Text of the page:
Tuesday, January 1, 2008
The Last Frontier
Grizzly bears, old-growth rain forest and state-sized glaciers are just a few of the photo opportunities in Alaska‚’s Chugach Mountains
The Chugach Mountains, named after the Inuit people who lived in this area, stretch 300 miles from the St. Elias Mountains in the east to the head of Cook Inlet near Anchorage. Bordering the Gulf of Alaska, these jagged peaks get more snow than anywhere else in the world, more than 600 inches a year. This snowfall contributes to some 8,200 square miles of glacial ice, a quarter of Alaska’s total. Wildlife is abundant. Wolves, grizzly and black bears, moose and Dall sheep are regularly seen. Take a coastal trip on Prince William Sound bordering the Chugach Mountains and add humpback whales, orcas, sea lions, otters and more bald eagles than you can count to the list.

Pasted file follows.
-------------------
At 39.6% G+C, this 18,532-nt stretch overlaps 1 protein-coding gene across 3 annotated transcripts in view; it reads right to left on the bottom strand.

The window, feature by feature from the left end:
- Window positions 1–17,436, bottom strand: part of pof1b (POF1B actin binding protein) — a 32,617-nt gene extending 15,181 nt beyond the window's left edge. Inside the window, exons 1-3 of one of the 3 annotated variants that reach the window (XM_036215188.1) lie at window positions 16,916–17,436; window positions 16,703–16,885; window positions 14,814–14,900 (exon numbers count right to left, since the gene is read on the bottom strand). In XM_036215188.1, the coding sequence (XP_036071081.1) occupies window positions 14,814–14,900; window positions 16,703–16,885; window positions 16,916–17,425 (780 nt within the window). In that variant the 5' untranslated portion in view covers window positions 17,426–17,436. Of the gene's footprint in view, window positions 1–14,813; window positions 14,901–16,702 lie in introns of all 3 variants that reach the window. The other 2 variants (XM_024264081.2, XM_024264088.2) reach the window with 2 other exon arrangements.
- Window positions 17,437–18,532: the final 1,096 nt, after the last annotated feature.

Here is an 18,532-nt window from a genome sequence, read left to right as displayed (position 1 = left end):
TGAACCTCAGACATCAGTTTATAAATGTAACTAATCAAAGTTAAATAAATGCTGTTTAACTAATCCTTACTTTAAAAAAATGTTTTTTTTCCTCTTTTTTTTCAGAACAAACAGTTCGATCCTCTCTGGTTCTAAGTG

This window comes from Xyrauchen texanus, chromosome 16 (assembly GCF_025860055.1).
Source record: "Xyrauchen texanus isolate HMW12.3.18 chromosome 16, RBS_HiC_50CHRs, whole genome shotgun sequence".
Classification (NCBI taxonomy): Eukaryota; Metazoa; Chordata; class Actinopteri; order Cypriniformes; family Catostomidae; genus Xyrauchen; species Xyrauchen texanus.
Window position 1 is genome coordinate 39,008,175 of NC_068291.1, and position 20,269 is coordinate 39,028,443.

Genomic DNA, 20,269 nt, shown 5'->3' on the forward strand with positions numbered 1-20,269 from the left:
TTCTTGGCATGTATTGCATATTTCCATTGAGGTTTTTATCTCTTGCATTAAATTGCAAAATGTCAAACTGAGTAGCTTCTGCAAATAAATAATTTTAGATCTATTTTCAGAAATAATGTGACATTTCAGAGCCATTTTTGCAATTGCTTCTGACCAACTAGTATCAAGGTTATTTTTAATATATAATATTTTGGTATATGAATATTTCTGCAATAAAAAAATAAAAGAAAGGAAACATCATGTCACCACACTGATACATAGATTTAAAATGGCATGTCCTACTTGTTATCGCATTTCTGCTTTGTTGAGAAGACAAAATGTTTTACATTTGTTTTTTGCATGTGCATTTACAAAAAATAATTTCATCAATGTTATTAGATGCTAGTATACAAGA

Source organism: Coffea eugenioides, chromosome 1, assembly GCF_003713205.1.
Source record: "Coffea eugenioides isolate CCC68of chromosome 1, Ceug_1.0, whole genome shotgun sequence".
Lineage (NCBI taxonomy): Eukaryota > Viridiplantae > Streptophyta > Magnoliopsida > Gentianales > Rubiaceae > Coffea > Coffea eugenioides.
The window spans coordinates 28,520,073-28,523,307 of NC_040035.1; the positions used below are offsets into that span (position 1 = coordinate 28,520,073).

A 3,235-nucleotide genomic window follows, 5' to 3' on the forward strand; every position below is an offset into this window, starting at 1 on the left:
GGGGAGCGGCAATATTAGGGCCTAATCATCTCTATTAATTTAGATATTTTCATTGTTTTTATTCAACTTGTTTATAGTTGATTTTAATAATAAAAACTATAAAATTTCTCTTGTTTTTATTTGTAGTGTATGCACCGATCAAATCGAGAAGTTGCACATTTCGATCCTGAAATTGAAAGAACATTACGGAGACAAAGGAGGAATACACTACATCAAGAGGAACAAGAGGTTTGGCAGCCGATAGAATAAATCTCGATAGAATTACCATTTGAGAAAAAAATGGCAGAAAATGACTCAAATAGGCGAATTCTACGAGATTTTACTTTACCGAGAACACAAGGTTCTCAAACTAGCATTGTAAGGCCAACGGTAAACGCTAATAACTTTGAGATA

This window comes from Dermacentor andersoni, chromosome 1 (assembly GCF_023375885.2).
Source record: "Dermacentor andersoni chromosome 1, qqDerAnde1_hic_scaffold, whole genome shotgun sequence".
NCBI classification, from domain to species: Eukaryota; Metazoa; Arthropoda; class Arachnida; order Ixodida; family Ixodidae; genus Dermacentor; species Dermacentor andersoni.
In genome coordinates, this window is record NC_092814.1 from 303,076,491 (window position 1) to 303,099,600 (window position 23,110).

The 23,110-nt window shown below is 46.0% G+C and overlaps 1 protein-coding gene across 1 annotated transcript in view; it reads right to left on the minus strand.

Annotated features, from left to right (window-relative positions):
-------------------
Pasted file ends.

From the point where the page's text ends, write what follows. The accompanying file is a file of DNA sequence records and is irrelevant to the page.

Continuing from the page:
Photography in the 49th state can be a little tougher than in the "Outside" what Alaskans call the Lower 48. Summer temperatures are normally in the 60s during the day and 40s at night, and in winter, temps range from zero to the 20s. A huge bonus to photographing in Alaska during the summer is 20 hours of daylight, with hours of beautiful, warm twilight. Rain is always possible, so bring good rain gear and sturdy hiking shoes. Despite being famous for its mosquitoes, bugs are similar in quantity to many other areas outside of Alaska, although having bug repellent is a good idea. All of Alaska is bear country, so be alert when hiking, and make noise when traveling in low-visibility areas (yell "Hello, bear!"). You want to see the bears, but you don’t want to count their molar teeth. Surprising a bear, especially a sow and cubs, is dangerous.
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